This was written a long time ago by the now-retired Chicago Police Chaplain, who is also a friend. He sent it in an email to several friends. Some reproduced it on social media. I hope he doesn’t mind me reproducing this. I would hate to have him bring the wrath of the Great Comedian down on me.
“It was about 4:15 on a very cold, snowy morning in the early ‘70’s, and the two wagon men were waiting to leave the E.R. of Children’s Memorial Hospital. Both had some mileage on them, just as the big squadrol did (CPD runs its own livery service like TLC here in the county). They both had leather jackets, and they showed some wear and tear. Topping off the whole picture were the checkered hatbands that mean The Real Police to every Chicagoan.
One wagon man loitered at the nursing desk, waiting for some paperwork to be completed so they could begin their run to the near west side. The other wagon man stood staring out the door, holding a bundle of blankets and bedspreads in his arms. I said hello, and asked what was going on, just to make small talk. His reply moved the moment from small talk to no talk: “Two little ones, Father…dead…carbon monoxide. Take a look.”
He pulled back the fringed edge of the bedspread and two little faces were nestled together, a sight that took my breath away. There was some talk about a space heater in an apartment and other family members being treated at St. Mary’s and St. Elizabeth’s Hospitals, but I didn’t really hear or comprehend very much. I said a brief prayer; probably more for me than anyone else, and when I touched their tiny foreheads there was still a hint of human warmth there.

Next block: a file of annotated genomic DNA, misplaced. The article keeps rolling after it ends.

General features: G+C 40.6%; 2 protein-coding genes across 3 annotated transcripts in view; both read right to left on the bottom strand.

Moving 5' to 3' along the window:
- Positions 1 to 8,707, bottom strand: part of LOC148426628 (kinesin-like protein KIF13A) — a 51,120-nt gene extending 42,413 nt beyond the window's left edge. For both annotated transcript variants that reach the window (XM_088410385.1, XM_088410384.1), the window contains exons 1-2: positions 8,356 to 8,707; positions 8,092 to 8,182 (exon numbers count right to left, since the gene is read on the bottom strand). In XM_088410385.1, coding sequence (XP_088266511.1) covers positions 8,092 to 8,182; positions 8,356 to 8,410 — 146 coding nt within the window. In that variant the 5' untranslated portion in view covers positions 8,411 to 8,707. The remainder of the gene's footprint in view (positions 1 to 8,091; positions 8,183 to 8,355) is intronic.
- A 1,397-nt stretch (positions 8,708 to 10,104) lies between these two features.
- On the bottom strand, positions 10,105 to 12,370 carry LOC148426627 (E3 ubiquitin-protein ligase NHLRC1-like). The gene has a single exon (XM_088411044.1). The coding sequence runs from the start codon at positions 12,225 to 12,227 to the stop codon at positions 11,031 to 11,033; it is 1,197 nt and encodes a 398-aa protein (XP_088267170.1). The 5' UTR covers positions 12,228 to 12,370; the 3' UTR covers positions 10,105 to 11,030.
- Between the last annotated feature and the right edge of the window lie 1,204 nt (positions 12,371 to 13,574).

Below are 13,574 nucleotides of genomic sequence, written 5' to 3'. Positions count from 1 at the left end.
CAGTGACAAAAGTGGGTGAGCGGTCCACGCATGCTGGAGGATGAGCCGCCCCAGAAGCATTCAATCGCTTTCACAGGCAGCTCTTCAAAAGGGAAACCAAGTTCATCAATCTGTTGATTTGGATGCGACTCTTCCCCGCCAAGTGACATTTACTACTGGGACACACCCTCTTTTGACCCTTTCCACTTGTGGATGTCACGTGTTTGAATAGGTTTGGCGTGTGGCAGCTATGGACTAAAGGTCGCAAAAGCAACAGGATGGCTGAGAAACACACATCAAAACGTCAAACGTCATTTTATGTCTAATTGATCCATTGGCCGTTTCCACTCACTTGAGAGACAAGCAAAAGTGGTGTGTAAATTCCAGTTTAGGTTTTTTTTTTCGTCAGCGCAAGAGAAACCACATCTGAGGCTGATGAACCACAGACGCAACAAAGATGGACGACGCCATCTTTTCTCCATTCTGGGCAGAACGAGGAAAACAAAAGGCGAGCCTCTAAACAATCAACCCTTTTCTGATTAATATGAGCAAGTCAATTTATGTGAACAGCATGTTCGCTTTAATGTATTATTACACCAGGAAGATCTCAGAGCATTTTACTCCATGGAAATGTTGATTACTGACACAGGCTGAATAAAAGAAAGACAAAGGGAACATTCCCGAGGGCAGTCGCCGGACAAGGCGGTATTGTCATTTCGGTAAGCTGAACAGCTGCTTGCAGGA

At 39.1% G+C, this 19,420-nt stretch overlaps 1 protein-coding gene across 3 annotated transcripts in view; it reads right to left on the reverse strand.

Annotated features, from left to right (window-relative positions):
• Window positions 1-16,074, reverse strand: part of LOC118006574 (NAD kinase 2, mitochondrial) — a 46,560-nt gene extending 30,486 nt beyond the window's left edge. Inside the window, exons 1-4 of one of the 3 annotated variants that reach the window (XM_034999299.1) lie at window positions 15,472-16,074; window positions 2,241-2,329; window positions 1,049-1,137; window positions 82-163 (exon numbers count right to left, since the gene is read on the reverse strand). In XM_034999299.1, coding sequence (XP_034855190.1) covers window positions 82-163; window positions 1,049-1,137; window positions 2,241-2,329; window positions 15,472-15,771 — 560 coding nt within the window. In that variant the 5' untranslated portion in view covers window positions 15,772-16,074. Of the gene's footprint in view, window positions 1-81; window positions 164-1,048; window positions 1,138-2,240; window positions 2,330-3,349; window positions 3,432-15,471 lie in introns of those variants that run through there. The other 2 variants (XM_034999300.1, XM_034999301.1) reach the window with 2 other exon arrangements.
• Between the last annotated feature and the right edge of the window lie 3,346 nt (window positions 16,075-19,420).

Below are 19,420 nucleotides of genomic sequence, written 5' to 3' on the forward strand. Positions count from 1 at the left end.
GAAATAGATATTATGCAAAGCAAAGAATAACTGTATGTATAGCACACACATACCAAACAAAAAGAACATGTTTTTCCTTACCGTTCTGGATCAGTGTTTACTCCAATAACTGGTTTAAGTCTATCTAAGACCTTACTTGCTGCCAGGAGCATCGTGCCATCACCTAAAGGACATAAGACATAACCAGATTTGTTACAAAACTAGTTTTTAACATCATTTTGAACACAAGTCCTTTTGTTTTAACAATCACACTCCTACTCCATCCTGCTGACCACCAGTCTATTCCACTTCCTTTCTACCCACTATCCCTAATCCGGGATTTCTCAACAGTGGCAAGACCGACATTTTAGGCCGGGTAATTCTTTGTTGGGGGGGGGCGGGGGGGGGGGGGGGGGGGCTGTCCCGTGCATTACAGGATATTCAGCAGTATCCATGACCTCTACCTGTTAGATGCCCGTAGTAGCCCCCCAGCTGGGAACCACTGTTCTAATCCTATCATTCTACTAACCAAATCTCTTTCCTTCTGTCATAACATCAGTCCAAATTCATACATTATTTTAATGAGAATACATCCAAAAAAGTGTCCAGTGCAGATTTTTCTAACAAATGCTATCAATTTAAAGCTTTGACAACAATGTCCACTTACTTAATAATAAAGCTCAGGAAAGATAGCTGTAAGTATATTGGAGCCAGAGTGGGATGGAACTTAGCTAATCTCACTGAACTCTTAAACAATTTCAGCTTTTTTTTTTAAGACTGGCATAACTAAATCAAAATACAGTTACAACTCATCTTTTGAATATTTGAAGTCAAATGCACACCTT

The wagon man gently pulled the bedspread up and covered the little faces. The partner came over; paperwork rolled up loosely in his hand and connected with us near the exit door. “All set,” he said. And I said, “I don’t know how you guys do it.” And the bundle-bearer replied softly, in words I will always remember, “You can’t let it get to you, Father.” We all walked out into the snow and cold to the squadrol, and I walked toward the wagon’s rear door. Again, the bundle-bearer spoke words that are still in my soul’s memory: “No, no… they ride up front with us.”
We said goodbye, the driver walked around and got in, and the bundle-bearer worked his way into the passenger seat without ever giving up his precious armload. The driver started the wagon, turned on the headlights, and slowly pulled out of the hospital driveway to begin the unrushed journey down Halsted Street.
Religious histories and myths are interwoven with stories of God’s anger at human evil and they are filled with just as many stories of God’s wrath being washed away by the simple goodness or quiet heroism of a single human being. As I walked back to the rectory through the beautiful falling snow, the thought kept running through my mind that whatever evil had occurred on earth since midnight five hours previous, the leather-jacketed bundle-bearer had caught God’s eye, and the earth was safe for another day.”